FarmLead Breakfast Brief
Thursday, May 4th, 2017
“One needs their difficulties because they are necessary to enjoy success.”
– A.P.J. Abdul Kalam (Former India Prime President)
At 7:05 AM CDT in the North American futures markets (*not cash prices*):
(all prices in dollars per bushel unless otherwise indicated)
$1 USD = $1.3723 CAD, $1 CAD = $0.7287 USD)
July Corn: -2.3¢ (-0.6%) to $3.725 USD or $5.112 CAD
July Soybeans: -2.3¢ (-0.25%) to $9.73 USD or $13.353 CAD
July Soybean Meal (per short ton): -$1.40 (-0.45%) to $317.40 USD or $435.57 CAD
July Soybean Oil (cents per lbs): -0.03¢ (-0.1%) to 32.53¢ USD or 44.64¢ CAD
July Oats: +4.5¢ (+1.9%) to $2.428 USD or $3.331 CAD
July Wheat (Chicago): -4.3¢ (-0.95%) to $4.498 USD or $6.172 CAD
July Wheat (Kansas City): -4.8¢ (-1.05%) to $4.585 USD or $6.292 CAD
July Wheat (Minneapolis): -0.8¢ (-0.15%) to $5.605 USD or $7.692 CAD
July Canola: +1.1¢/bu / +$0.50/MT (+0.1%) to $8.645/bu / $381.18/MT USD or $11.864/bu / $523.10/MT CAD
Yesterday’s Winnipeg ICE Close
July Barley: unchanged at $2.189 USD or $3.005 CAD
July Milling Wheat: +10.9¢ (+1.65%) to $4.918 USD or $6.749 CAD
Needs & Wants
Grain markets this morning are again all lower as it give back gains made yesterday, effectively starting the day the same place that we did yesterday morning. While there has been some bullish support found in the names of Rain, Snow, & Frost, the market continues to suggest that the risk has already been priced in accordingly. Moreover, planting conditions for the large majority of fields across North America have greatly improved. China is starting up its corn auctions this week amidst debate over size off their import program (U.S.D.A. is calling for 3M tonnes while the Chinese National Grain & Oils Information Center suggests 2M tonnes; in March only 5,262 tonnes were imported). Brazil’s 1st corn crop and the soybean harvest is basically complete, sitting at 90% and 95% combined. AgResource upped their estimate of the Brazilian soybean crop to 112.1M tonnes, a nearly 2M-tonne hike from their previous estimate. Meanwhile, Informa increased their estimate by 2M tonnes as well to 113M tonnes, but lowered their forecast of the Argentinian soybeans crop by 700,000 to 56.8M tonnes. Finally, the U.N. raised their estimate again for the global wheat crop, expecting the carryout by the end of the 2017/18 crop year to sit at another new record of 247.6M tonnes. Overall, the market’s needs continue to be well-supplied and the rallies that some continue to want and hope (i.e. earlier this week) continue to be reined in.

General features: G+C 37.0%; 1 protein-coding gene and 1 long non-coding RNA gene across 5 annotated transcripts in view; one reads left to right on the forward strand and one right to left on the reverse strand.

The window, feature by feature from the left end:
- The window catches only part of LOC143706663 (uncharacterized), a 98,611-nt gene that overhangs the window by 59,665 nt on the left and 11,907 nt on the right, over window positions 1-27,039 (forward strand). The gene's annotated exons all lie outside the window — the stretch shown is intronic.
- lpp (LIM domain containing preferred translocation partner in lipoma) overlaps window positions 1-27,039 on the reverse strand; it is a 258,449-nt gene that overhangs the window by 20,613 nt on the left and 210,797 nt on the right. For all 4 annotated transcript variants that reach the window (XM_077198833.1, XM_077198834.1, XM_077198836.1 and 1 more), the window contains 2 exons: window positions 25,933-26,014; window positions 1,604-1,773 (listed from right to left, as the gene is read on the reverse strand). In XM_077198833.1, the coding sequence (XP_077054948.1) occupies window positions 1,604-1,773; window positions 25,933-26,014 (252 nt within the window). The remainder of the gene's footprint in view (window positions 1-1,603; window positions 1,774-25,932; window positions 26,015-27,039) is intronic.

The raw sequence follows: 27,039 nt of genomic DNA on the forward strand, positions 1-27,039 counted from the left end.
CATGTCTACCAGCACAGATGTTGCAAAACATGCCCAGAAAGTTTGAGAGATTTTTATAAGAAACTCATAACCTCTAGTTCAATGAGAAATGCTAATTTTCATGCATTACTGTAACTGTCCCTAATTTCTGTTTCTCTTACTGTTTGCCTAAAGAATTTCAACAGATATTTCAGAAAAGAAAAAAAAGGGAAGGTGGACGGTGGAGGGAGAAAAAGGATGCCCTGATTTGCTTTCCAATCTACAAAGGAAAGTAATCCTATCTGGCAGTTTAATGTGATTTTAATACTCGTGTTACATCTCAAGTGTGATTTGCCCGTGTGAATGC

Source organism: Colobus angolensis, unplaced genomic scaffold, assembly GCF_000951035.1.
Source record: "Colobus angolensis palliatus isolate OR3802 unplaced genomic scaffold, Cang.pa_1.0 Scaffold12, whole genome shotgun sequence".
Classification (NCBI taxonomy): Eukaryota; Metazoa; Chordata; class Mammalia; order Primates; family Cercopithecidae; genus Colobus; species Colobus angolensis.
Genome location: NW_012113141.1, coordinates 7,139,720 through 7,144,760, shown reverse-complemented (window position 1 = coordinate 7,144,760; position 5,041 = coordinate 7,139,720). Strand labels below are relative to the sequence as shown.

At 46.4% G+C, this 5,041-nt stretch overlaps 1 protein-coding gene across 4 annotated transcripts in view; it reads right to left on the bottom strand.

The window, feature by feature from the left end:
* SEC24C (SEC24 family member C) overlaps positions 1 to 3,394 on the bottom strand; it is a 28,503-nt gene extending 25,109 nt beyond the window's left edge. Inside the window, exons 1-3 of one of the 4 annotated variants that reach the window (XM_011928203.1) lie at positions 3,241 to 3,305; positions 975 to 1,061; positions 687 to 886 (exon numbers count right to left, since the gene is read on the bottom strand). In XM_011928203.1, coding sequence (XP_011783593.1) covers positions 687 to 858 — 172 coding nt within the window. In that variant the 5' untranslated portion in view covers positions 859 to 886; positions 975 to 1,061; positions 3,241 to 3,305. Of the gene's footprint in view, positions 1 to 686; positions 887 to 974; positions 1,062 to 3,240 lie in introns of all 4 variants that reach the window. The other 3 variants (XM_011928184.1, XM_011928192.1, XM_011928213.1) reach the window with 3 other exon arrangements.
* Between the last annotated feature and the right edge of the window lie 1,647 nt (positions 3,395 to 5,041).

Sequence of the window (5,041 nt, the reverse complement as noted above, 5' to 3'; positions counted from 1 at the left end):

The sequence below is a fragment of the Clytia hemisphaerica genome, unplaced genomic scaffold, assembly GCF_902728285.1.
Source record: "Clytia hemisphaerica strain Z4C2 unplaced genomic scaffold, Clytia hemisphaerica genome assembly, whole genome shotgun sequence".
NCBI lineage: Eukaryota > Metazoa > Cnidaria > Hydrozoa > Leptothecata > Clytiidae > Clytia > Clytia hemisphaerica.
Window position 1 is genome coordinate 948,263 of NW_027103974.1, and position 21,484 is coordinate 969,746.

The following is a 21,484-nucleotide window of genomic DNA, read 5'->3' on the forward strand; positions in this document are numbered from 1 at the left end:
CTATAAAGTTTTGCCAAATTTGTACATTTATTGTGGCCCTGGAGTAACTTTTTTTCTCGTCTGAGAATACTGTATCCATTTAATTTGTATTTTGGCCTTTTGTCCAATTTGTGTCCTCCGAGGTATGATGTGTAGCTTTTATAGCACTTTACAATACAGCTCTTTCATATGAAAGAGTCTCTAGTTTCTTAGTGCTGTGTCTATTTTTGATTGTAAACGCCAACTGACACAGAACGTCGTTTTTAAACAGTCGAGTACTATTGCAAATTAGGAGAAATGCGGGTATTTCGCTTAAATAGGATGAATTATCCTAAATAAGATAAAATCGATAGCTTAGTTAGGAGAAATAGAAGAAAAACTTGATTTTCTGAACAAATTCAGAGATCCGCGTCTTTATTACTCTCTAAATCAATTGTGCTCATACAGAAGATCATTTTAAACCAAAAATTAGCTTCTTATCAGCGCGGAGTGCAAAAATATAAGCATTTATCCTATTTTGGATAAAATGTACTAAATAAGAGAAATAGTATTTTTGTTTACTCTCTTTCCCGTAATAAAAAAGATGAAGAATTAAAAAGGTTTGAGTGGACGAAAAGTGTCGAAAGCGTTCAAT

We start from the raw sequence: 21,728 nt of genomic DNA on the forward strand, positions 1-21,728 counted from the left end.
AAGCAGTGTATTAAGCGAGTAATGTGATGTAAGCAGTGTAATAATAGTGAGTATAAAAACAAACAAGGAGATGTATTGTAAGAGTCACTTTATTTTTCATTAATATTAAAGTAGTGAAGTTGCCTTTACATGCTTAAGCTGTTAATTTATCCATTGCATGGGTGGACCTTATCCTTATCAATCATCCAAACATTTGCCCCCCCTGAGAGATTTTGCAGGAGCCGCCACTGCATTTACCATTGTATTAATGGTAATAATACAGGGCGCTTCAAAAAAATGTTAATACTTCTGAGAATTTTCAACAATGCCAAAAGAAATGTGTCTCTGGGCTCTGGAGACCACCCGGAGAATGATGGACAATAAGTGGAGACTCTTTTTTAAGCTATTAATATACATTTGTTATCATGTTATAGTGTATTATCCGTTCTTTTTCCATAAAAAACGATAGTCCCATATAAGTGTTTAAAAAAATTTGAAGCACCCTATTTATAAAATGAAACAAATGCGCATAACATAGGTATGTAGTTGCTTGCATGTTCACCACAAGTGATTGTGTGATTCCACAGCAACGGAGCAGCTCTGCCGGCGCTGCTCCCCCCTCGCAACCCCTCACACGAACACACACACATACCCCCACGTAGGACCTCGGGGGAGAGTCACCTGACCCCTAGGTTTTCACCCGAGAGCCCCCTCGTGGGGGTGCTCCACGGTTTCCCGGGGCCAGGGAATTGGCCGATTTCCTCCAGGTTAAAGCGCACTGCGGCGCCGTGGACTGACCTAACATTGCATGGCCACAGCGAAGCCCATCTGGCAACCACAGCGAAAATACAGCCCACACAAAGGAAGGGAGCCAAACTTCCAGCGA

Day 2 of the Wheat Quality Council crop tour in Kansas across hard red spring wheat country had 205 stops, estimating a yield potential of 46.9 bu/ac, well above the average of 44.9 bu/ac. This is slightly above the 49.3 bu/ac average on Day 2 of last year’s tour which had 300 stops, which has a lot of people up in arms about how this data will be presented and digested because on paper it looks bearish. The formula used to determine yield on this tour counts the number of heads or stalks in a one foot row, but the stuff that was flattened was not counted (instead of being dug out and being guessed on). Simply put, there’s more questions on those fields about whether or not those field lodged or snow-covered will make a comeback and we won’t know for another few days at best (ideal conditions would be a slow warming weather no rain). The brutal thing is the crop insurance bind that some farmers will find themselves in because if the wheat crop failed and it was already headed, they couldn’t buy insurance on a replanted spring crop. Further, the demand for adjusters will spike next week once the 7-10 days needed to understand damage have passed, suggested that those who need an adjuster out may not get one for another 2 weeks, making it tough to decide what to do with the field.
An updated forecast for the month of May from the U.S. Climate Prediction Center suggests that the Corn Belt will see below-average temperatures through the first half of May. Although another moisture system is expected to materialize over the weekend across the eastern part of the Corn Belt, which will start to produce some negative effects on some areas that already got the 3 – 9 inches that fell last weekend. AccuWeather is calling for a pretty dry July and August for a swath of area stretching from southeastern Saskatchewan all the way up to northwestern Alberta. The reason for the their droughty forecast is that there’s no longer a “blob” of warm water off of North America’s west coast which has acted as a catalyst to send moisture systems into Western Canada (and there was a lot of it last year). While the back half of the growing season is expected to be dry, Accuweather expects the Canadian Prairies to get normal precipitation in June (and if their long-term forecast holds true, that precipitation will be needed).
COMMODITY TRADING INVOLVES RISK AND MAY NOT BE SUITABLE FOR ALL RECIPIENTS OF THIS POST. Neither the information presented, nor any opinions expressed, constitutes a solicitation for the purchase or sale of any commodities. The thoughts expressed in this email and basic data from which they are derived are believed to be reliable, but cannot be guaranteed due to uncertainty about future events and complexities surrounding commodity markets. Those acting on the information are responsible for their own actions.